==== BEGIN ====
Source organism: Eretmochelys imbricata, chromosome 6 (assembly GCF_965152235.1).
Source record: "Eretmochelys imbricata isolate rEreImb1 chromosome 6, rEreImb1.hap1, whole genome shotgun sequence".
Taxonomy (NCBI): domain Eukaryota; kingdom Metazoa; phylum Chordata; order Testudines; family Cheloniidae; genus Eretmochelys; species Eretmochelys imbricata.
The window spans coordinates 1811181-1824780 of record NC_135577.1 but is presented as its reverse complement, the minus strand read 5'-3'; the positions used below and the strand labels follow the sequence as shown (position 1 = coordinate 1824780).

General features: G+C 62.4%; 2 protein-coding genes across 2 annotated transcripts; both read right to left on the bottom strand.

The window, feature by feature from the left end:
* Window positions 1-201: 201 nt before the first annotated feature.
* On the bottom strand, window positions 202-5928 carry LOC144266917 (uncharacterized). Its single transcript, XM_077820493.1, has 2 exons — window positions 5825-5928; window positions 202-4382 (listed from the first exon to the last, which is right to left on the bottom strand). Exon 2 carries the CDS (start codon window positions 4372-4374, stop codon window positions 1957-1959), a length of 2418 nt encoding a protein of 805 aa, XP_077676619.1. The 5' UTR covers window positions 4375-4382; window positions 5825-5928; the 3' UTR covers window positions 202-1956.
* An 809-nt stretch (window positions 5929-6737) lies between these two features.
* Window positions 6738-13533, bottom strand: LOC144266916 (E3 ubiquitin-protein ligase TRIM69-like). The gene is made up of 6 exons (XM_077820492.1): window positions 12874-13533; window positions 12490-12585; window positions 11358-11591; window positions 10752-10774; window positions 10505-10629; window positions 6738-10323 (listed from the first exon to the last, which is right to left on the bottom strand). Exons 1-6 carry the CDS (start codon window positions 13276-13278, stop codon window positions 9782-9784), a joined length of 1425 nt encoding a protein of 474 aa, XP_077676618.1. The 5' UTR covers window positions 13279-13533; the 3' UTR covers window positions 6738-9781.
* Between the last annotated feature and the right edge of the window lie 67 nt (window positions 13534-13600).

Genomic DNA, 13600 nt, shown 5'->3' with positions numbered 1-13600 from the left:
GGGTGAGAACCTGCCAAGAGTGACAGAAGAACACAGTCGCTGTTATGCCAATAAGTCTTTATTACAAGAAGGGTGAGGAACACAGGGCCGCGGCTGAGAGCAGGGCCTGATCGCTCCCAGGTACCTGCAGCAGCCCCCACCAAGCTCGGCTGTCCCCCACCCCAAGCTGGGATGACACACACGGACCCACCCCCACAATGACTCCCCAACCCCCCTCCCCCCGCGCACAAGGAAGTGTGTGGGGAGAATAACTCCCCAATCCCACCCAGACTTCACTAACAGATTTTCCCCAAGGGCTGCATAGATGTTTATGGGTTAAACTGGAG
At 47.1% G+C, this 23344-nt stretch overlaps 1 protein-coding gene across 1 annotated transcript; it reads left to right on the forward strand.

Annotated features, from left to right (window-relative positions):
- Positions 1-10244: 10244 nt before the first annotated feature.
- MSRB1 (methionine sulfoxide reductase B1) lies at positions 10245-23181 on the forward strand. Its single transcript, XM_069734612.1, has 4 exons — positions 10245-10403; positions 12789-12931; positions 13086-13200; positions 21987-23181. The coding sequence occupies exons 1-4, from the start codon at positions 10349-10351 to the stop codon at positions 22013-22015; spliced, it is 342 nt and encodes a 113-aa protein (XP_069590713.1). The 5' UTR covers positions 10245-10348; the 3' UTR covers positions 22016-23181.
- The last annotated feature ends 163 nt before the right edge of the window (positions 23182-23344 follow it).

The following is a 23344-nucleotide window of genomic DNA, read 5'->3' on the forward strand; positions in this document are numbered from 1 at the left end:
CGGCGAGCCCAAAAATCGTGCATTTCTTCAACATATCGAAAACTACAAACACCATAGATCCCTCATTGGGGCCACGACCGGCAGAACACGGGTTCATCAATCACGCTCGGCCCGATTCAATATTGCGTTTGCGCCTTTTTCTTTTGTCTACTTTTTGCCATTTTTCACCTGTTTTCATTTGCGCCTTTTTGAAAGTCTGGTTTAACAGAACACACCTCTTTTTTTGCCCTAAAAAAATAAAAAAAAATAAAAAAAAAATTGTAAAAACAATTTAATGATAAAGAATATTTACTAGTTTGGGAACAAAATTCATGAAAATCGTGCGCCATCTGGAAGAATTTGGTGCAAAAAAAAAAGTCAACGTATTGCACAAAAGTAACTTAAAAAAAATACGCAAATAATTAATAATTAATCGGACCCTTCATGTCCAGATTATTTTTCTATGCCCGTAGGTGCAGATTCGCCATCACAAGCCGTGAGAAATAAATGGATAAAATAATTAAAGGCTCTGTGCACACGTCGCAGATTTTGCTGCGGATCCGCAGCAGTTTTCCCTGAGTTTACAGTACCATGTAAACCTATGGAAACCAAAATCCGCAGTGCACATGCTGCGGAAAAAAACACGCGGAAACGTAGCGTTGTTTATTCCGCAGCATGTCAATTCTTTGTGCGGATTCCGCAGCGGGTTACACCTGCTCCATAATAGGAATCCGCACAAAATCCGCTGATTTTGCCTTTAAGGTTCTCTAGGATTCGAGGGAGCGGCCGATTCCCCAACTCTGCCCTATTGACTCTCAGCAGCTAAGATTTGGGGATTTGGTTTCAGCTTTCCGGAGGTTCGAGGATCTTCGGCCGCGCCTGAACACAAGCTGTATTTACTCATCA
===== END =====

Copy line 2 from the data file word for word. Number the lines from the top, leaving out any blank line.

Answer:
Source record: "Eretmochelys imbricata isolate rEreImb1 chromosome 6, rEreImb1.hap1, whole genome shotgun sequence".